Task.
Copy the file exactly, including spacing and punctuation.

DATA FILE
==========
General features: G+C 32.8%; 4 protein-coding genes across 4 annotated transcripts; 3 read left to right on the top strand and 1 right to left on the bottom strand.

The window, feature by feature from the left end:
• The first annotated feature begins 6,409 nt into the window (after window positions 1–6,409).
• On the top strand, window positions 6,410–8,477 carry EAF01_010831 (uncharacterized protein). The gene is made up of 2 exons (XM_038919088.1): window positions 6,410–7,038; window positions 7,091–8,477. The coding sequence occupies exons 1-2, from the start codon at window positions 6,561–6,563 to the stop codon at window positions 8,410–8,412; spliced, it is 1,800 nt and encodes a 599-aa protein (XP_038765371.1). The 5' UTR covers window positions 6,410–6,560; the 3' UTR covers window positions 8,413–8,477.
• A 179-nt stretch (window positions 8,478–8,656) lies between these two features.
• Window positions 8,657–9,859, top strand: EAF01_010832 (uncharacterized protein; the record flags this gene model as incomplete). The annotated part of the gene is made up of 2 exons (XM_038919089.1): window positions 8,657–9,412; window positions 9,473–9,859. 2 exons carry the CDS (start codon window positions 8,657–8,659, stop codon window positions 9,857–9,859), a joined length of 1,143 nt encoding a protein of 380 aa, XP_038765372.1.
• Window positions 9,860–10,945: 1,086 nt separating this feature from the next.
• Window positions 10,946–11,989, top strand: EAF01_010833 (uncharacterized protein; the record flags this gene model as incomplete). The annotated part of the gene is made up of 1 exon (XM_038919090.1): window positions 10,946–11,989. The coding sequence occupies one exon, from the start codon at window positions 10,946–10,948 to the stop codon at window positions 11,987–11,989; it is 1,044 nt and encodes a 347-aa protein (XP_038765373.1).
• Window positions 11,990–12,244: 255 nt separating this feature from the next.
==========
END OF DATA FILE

General features: G+C 32.8%; 4 protein-coding genes across 4 annotated transcripts; 3 read left to right on the top strand and 1 right to left on the bottom strand.

The window, feature by feature from the left end:
• The first annotated feature begins 6,409 nt into the window (after window positions 1–6,409).
• On the top strand, window positions 6,410–8,477 carry EAF01_010831 (uncharacterized protein). The gene is made up of 2 exons (XM_038919088.1): window positions 6,410–7,038; window positions 7,091–8,477. The coding sequence occupies exons 1-2, from the start codon at window positions 6,561–6,563 to the stop codon at window positions 8,410–8,412; spliced, it is 1,800 nt and encodes a 599-aa protein (XP_038765371.1). The 5' UTR covers window positions 6,410–6,560; the 3' UTR covers window positions 8,413–8,477.
• A 179-nt stretch (window positions 8,478–8,656) lies between these two features.
• Window positions 8,657–9,859, top strand: EAF01_010832 (uncharacterized protein; the record flags this gene model as incomplete). The annotated part of the gene is made up of 2 exons (XM_038919089.1): window positions 8,657–9,412; window positions 9,473–9,859. 2 exons carry the CDS (start codon window positions 8,657–8,659, stop codon window positions 9,857–9,859), a joined length of 1,143 nt encoding a protein of 380 aa, XP_038765372.1.
• Window positions 9,860–10,945: 1,086 nt separating this feature from the next.
• Window positions 10,946–11,989, top strand: EAF01_010833 (uncharacterized protein; the record flags this gene model as incomplete). The annotated part of the gene is made up of 1 exon (XM_038919090.1): window positions 10,946–11,989. The coding sequence occupies one exon, from the start codon at window positions 10,946–10,948 to the stop codon at window positions 11,987–11,989; it is 1,044 nt and encodes a 347-aa protein (XP_038765373.1).
• Window positions 11,990–12,244: 255 nt separating this feature from the next.